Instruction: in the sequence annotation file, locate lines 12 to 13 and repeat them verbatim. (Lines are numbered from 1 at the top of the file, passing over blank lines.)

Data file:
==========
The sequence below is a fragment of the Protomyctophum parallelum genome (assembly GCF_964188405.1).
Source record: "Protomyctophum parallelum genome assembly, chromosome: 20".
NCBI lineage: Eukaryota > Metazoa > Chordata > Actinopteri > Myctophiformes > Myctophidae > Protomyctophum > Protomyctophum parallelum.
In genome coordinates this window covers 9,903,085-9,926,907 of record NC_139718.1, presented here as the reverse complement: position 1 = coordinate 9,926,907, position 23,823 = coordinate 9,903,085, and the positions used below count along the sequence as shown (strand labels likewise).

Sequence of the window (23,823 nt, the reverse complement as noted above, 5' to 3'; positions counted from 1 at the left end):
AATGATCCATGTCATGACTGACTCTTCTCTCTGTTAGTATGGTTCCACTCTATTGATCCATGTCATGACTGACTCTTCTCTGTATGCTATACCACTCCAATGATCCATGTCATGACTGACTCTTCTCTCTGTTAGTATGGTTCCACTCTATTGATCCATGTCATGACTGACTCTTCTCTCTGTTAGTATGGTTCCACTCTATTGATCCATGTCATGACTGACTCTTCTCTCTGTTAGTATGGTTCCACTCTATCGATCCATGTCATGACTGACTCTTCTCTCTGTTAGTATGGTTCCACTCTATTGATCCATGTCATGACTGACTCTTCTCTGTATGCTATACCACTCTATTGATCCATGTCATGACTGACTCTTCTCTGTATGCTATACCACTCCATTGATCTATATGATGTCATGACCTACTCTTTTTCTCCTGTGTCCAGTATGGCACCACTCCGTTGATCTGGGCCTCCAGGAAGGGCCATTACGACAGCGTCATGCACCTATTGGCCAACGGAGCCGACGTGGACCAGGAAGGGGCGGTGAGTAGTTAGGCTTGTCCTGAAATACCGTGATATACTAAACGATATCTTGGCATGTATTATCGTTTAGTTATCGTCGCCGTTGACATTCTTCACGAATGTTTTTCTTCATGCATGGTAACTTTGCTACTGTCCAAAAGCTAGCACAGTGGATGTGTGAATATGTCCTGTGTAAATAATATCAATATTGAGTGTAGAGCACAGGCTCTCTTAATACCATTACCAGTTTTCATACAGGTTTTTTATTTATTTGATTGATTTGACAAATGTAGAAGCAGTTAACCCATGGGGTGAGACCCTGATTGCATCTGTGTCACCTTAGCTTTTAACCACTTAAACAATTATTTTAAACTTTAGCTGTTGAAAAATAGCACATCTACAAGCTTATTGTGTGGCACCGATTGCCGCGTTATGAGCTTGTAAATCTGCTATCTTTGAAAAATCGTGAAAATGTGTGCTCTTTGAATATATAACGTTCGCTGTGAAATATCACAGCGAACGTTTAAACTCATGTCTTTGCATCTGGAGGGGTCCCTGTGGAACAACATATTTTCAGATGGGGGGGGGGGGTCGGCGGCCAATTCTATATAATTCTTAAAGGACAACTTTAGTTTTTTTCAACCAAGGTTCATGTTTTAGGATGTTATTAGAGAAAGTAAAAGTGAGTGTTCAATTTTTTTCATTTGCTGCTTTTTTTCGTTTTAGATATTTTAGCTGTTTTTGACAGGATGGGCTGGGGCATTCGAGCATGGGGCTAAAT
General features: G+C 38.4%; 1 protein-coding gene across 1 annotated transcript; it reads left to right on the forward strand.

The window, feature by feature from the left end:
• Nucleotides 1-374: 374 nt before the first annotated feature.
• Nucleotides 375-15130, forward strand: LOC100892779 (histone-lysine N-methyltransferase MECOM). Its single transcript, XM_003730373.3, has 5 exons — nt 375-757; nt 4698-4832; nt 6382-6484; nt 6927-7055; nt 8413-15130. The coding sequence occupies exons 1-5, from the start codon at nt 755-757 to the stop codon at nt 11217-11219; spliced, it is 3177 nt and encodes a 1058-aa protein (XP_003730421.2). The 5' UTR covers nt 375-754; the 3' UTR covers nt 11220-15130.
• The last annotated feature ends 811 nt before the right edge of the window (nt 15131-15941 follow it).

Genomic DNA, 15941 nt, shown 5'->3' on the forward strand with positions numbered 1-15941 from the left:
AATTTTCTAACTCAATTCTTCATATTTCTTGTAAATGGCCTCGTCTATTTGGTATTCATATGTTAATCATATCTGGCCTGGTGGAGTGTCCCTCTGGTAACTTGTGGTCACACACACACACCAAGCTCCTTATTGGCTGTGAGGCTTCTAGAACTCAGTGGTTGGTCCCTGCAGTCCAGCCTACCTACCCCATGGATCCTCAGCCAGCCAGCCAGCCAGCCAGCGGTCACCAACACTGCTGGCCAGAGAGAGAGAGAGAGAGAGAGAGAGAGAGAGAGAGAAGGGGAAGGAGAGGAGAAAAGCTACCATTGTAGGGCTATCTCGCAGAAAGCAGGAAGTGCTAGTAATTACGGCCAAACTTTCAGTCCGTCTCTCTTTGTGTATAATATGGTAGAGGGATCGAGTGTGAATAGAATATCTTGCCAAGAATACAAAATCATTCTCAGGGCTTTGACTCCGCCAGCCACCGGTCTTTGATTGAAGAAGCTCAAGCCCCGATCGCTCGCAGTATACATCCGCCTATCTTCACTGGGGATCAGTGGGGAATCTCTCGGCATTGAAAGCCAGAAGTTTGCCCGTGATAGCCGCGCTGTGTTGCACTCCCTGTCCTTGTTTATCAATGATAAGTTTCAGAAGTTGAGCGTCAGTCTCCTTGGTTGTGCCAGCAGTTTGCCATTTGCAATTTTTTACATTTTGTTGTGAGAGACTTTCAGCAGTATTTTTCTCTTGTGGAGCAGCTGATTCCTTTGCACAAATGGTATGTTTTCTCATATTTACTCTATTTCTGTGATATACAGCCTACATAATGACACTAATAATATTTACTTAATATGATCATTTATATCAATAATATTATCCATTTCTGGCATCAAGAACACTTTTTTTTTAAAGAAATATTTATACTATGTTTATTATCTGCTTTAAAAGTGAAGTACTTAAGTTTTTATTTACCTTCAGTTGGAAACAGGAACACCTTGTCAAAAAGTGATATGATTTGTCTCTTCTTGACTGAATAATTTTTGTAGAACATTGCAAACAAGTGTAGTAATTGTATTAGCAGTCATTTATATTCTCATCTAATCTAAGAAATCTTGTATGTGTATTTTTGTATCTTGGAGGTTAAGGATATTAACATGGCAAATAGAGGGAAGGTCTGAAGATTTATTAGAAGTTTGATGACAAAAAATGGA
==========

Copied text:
Genomic DNA, 15941 nt, shown 5'->3' on the forward strand with positions numbered 1-15941 from the left:
AATTTTCTAACTCAATTCTTCATATTTCTTGTAAATGGCCTCGTCTATTTGGTATTCATATGTTAATCATATCTGGCCTGGTGGAGTGTCCCTCTGGTAACTTGTGGTCACACACACACACCAAGCTCCTTATTGGCTGTGAGGCTTCTAGAACTCAGTGGTTGGTCCCTGCAGTCCAGCCTACCTACCCCATGGATCCTCAGCCAGCCAGCCAGCCAGCCAGCGGTCACCAACACTGCTGGCCAGAGAGAGAGAGAGAGAGAGAGAGAGAGAGAGAGAGAAGGGGAAGGAGAGGAGAAAAGCTACCATTGTAGGGCTATCTCGCAGAAAGCAGGAAGTGCTAGTAATTACGGCCAAACTTTCAGTCCGTCTCTCTTTGTGTATAATATGGTAGAGGGATCGAGTGTGAATAGAATATCTTGCCAAGAATACAAAATCATTCTCAGGGCTTTGACTCCGCCAGCCACCGGTCTTTGATTGAAGAAGCTCAAGCCCCGATCGCTCGCAGTATACATCCGCCTATCTTCACTGGGGATCAGTGGGGAATCTCTCGGCATTGAAAGCCAGAAGTTTGCCCGTGATAGCCGCGCTGTGTTGCACTCCCTGTCCTTGTTTATCAATGATAAGTTTCAGAAGTTGAGCGTCAGTCTCCTTGGTTGTGCCAGCAGTTTGCCATTTGCAATTTTTTACATTTTGTTGTGAGAGACTTTCAGCAGTATTTTTCTCTTGTGGAGCAGCTGATTCCTTTGCACAAATGGTATGTTTTCTCATATTTACTCTATTTCTGTGATATACAGCCTACATAATGACACTAATAATATTTACTTAATATGATCATTTATATCAATAATATTATCCATTTCTGGCATCAAGAACACTTTTTTTTTAAAGAAATATTTATACTATGTTTATTATCTGCTTTAAAAGTGAAGTACTTAAGTTTTTATTTACCTTCAGTTGGAAACAGGAACACCTTGTCAAAAAGTGATATGATTTGTCTCTTCTTGACTGAATAATTTTTGTAGAACATTGCAAACAAGTGTAGTAATTGTATTAGCAGTCATTTATATTCTCATCTAATCTAAGAAATCTTGTATGTGTATTTTTGTATCTTGGAGGTTAAGGATATTAACATGGCAAATAGAGGGAAGGTCTGAAGATTTATTAGAAGTTTGATGACAAAAAATGGA